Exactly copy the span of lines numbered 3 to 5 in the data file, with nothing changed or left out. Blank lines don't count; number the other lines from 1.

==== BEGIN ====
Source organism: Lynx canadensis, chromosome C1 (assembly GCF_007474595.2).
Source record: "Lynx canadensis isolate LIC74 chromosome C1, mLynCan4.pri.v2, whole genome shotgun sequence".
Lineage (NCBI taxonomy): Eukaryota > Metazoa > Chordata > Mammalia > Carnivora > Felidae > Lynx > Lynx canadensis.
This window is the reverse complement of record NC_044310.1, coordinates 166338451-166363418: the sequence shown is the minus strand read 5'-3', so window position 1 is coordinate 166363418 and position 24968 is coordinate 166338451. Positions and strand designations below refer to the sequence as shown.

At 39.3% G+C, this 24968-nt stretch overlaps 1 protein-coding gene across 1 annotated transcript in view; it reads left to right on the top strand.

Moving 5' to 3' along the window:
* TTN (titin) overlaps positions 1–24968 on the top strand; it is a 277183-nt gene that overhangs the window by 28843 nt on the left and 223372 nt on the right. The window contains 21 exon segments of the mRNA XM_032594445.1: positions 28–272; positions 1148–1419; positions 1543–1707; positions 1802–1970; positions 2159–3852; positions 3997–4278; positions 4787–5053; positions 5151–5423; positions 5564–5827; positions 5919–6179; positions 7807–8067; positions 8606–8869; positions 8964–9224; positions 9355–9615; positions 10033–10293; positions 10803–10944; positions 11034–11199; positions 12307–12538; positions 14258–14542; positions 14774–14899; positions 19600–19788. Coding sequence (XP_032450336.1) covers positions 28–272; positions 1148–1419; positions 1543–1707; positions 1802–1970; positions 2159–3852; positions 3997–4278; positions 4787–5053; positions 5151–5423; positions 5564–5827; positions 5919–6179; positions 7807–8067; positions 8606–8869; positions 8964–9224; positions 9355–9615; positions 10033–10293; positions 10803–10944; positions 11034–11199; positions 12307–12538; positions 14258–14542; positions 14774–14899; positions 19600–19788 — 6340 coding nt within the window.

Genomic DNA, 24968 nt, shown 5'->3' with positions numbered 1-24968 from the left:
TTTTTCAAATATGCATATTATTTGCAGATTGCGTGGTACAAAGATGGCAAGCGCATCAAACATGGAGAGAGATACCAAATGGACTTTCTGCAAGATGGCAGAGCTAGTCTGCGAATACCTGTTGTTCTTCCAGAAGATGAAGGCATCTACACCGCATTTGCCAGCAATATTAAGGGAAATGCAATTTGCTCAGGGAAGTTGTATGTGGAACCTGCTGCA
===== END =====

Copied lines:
Lineage (NCBI taxonomy): Eukaryota > Metazoa > Chordata > Mammalia > Carnivora > Felidae > Lynx > Lynx canadensis.
This window is the reverse complement of record NC_044310.1, coordinates 166338451-166363418: the sequence shown is the minus strand read 5'-3', so window position 1 is coordinate 166363418 and position 24968 is coordinate 166338451. Positions and strand designations below refer to the sequence as shown.

At 39.3% G+C, this 24968-nt stretch overlaps 1 protein-coding gene across 1 annotated transcript in view; it reads left to right on the top strand.